Finding Hope and Meaning in Suffering (blog post)

“Love reminds us why”: God and the mystery of suffering

What does God want from me? Love, Ebola, and the terrifying answer

God-Faith-and-Love-god-28925578-1024-768I few years back I was taking a service at a home for the elderly. I read the words from the New Testament: ‘the greatest commandment is love God, and the second is this: Love your neighbour’. Without warning, an elderly woman at the back of the room shouted ‘I don’t love my neighbour’. I didn’t know what to say – I looked at the nurses and they looked at me, but the moment of silence gave the woman the opportunity to add: ‘and, listen ’ere vicar, if you knew her, you wouldn’t love her either’!

Mary_Ann_Stephenson_final_10_no_1I remember walking away from that home for the elderly and thinking that woman had taught me something – that it’s easier to preach about love and compassion, than to put it into action in our lives. I can imagine the reaction of those who were listening to Jesus when he told them to love God and love others. They would be struggling to keep the 613  commandments in the Jewish Scriptures. So imagine their delight when Jesus comes along and says, actually, all they really need to worry about are two commandments – love God and love each other. It sounds so easy!

British Army Medics Depart To Provide Ebola Support In  Sierra-LeoneA few days ago I was reading about the 225 military medics – doctors, nurses, and consultants – who are going out to join other humanitarian and health workers in fighting Ebola in West Africa. These are amazingly brave people, putting themselves under so much risk to stand alongside suffering people. Of course, they will be given so many rules to keep – washing their hands, using disinfectant on surfaces and handles, wearing protective suits, using sanitizing gel, and so on. But, in reality, those rules are the easy part when compared to the fact that they are going out there in the first place. That was the “love” bit of the equation – that they are willingly offering their lives to go out to places of war, disease, or suffering, to stand alongside injured or sick people. The “love” bit, not all the rules they keep, is the really difficult bit of the equation.

Igods-loven reality, all of us, if we put our minds to it, could keep a set of rules. But our call as Christians is not simply to keep rules or law, or even to be good or act kindly towards people, our call is love other people. My love for my wife is not about me keeping her rules (although she does appreciate when I hang my bath towel up and put the toilet lid down!). My love for my wife is not even about me being nice to her (although she does appreciate the occasional flowers and compliments about her clothes!). Love demands something far deeper and more sacrificial from us. It asks us to stand alongside the other person in all their joys and all their suffering. And Jesus asks that we treat all people, even strangers or people we don’t like, in this way – to treat all people as they were in our own family, as if they were our own brothers and sisters. That’s the real challenge to all of us who are baptised. We’re not promised an easy life in baptism, as even Jesus himself, who lived a perfect life of love, ended up being crucified. But showing love and compassion to all around us, however we might be feeling, however they might be acting, that is what our faith is all about.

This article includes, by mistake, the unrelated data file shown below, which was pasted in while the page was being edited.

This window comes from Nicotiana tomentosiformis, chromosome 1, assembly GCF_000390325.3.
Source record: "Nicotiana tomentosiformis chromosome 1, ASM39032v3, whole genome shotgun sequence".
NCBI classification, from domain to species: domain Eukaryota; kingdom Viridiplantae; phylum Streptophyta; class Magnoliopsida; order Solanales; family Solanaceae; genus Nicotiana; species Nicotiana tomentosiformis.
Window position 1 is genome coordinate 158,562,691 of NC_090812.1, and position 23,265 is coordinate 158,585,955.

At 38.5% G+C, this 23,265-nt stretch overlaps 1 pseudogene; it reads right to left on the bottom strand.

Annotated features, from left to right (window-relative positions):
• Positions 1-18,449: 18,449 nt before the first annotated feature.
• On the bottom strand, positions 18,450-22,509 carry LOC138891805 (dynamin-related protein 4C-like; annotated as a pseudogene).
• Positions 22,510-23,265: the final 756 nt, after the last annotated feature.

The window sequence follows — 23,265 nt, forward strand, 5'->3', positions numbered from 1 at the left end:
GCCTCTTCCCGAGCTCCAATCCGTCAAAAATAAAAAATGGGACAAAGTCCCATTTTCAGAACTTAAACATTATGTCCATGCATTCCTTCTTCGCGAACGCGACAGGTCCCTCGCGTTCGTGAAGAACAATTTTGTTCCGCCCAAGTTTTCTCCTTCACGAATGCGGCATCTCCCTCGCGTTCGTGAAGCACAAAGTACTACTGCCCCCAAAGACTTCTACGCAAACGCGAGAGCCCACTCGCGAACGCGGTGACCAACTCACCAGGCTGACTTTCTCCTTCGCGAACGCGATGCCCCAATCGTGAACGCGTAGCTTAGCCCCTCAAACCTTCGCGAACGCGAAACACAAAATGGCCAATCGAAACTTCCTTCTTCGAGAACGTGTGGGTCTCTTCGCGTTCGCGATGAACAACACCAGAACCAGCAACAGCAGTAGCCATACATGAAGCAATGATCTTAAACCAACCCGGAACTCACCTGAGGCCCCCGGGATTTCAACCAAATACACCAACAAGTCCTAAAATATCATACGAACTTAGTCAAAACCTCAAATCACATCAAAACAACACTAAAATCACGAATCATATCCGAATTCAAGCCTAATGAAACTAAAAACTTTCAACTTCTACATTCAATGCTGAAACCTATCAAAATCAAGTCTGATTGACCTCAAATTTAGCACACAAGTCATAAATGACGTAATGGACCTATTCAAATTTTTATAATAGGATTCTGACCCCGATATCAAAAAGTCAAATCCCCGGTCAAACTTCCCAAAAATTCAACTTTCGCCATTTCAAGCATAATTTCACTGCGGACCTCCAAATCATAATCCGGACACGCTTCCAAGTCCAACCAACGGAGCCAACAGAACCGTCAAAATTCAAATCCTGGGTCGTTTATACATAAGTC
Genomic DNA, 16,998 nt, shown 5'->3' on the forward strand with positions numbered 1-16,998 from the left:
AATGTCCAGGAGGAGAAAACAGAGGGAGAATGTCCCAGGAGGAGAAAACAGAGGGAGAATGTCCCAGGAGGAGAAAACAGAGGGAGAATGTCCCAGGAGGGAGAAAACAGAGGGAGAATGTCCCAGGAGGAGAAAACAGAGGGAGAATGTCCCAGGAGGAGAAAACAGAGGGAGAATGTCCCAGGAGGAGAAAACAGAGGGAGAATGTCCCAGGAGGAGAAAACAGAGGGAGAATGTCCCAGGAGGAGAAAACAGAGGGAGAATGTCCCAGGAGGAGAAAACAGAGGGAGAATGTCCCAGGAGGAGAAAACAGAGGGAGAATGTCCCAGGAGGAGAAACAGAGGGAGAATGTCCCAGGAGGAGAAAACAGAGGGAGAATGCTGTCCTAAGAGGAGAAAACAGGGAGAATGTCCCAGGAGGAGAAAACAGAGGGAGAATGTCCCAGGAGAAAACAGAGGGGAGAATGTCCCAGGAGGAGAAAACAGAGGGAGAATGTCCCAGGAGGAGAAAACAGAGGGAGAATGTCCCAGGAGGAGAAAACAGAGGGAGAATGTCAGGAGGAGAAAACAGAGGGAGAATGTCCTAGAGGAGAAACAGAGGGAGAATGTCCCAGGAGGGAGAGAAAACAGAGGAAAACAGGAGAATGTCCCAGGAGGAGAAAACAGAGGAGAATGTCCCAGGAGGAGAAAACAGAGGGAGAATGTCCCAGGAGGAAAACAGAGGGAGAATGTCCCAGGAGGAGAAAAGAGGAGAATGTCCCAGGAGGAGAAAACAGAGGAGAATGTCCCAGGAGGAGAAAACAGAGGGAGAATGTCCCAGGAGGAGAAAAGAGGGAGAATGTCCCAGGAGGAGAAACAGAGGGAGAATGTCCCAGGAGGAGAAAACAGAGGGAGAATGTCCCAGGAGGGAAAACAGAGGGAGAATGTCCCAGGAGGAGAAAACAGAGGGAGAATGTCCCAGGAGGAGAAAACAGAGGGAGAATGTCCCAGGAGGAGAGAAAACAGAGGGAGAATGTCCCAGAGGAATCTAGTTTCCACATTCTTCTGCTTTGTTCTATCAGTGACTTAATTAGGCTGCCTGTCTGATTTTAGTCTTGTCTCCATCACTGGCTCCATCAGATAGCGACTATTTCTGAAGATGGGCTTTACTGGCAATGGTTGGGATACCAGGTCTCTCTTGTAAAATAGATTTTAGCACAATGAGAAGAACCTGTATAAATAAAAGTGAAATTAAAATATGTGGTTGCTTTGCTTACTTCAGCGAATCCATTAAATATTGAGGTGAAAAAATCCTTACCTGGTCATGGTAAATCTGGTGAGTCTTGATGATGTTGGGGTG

CominternIVThe atheist philosopher Slavoj Zizek suggests that all of us need to know what is expected of us, how we should act. Those without a belief in God, often end up trusting another “Big Other” to give guidance. So, Soviet Communism talked about the greater good of the “people” (the proletariat). So everything and anything could be justified in Soviet Russia, even torture and murder, as long as it could be argued that it was for the good of the “people”. Zizek argues that those who believe in God are left with the same need to know what is expected of us, how we should act. The psychoanalyst Jaques Lacan described this with an Italian phrase che voglio? – “what do you want?” It’s a terrifying question – “what does God want from me?!”

LoveIn that passage that I read in the home for the elderly, we get our answer, and God answers very simply. He says, “I want you to love”. He says “forget your detailed rules and commandments, I simply want you to love”. That’s a terrifying answer to the terrifying question. It’s terrifying because it’s difficult – it’s hard to show love to people who have hurt you, it’s hard to show love to people who have acted terribly, it’s hard to stand alongside others in their most heart-breaking and difficult moments, it’s hard to prioritise our relationship with God with so many other demands on our time, and it’s hard to put love for the environment and other living creatures ahead of our own selfish wants. But although it’s a terrifying answer, it’s also an amazing answer. It’s an answer that can inspire us to live such great lives, and can bring individuals, communities, and societies so much hope and new life. “What does God want from me?” we ask. And God simply answers, “I want you to love”.